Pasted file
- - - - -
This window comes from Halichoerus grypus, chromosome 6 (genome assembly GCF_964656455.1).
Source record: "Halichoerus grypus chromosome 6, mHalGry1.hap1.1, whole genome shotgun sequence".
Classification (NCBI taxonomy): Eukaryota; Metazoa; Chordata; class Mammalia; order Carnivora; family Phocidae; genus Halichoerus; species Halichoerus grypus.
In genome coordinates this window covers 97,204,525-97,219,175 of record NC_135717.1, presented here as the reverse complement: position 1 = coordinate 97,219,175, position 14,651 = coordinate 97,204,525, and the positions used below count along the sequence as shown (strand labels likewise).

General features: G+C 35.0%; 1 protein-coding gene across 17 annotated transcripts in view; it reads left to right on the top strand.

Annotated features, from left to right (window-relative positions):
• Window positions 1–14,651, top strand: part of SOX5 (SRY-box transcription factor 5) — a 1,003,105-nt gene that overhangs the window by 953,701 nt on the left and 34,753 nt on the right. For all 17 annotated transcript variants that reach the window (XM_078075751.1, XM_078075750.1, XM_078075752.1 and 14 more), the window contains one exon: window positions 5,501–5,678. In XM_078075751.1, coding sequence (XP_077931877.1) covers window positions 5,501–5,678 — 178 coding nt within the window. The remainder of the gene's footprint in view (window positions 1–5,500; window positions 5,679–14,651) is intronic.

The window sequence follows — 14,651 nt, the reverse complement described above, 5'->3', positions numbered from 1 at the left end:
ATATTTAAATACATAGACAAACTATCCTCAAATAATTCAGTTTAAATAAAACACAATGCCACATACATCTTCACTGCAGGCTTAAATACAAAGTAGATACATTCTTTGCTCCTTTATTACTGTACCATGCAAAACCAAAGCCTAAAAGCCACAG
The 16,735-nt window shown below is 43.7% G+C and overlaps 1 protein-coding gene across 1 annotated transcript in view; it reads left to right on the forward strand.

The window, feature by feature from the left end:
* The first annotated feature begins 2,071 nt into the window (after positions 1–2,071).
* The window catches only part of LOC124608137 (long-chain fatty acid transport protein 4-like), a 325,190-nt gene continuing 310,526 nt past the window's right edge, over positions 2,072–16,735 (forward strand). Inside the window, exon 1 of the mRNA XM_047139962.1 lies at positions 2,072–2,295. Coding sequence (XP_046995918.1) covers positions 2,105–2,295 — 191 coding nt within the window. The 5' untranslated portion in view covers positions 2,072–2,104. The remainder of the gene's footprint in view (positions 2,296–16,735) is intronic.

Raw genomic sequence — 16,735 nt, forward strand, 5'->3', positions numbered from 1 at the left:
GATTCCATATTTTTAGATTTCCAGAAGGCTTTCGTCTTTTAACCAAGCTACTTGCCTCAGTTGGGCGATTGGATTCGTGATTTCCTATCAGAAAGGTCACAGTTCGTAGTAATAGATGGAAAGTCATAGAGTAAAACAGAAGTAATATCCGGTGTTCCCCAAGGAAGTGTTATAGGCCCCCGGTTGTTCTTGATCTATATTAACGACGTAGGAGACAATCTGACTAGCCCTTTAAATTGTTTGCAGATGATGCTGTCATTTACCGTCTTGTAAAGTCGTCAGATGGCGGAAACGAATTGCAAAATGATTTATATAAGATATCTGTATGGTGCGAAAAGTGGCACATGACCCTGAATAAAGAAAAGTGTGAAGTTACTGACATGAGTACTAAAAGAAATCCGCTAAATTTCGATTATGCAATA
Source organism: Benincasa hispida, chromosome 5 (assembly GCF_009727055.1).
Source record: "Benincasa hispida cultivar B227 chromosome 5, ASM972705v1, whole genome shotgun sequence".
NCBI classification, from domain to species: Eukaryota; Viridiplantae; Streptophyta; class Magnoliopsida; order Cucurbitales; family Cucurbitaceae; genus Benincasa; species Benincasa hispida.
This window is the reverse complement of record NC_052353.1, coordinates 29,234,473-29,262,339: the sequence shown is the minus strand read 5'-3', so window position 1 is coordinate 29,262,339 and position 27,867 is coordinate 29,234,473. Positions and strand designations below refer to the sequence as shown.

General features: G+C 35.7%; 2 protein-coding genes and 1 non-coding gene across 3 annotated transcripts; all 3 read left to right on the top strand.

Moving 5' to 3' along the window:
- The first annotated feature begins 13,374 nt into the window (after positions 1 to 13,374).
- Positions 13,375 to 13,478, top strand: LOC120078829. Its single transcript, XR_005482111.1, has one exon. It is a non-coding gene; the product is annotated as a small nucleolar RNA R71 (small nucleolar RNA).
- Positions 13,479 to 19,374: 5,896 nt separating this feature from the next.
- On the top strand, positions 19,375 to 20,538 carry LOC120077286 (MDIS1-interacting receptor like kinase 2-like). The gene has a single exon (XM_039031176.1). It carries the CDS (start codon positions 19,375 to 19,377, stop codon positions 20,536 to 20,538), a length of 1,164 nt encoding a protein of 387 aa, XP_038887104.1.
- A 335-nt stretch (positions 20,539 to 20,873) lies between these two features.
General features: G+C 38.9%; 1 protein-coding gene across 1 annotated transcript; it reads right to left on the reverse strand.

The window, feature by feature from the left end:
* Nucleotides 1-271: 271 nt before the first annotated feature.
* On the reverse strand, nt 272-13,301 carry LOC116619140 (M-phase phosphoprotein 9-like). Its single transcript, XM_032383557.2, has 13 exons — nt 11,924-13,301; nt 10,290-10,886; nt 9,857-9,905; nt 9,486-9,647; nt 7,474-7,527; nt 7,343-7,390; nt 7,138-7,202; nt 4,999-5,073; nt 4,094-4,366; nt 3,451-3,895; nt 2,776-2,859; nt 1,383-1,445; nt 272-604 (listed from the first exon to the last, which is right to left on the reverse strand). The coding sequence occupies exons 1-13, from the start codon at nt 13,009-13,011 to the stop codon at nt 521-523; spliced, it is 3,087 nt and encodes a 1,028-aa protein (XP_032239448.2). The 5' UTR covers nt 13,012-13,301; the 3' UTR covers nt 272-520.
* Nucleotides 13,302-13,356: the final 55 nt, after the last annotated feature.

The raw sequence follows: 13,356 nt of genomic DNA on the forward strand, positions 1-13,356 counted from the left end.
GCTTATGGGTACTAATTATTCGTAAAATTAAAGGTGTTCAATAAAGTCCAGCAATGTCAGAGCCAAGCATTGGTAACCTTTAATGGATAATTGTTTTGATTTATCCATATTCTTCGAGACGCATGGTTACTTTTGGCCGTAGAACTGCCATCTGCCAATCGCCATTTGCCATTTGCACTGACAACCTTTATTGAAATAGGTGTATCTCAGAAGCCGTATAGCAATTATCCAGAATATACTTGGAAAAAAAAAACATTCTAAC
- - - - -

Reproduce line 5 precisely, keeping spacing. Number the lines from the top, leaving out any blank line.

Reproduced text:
General features: G+C 35.0%; 1 protein-coding gene across 17 annotated transcripts in view; it reads left to right on the top strand.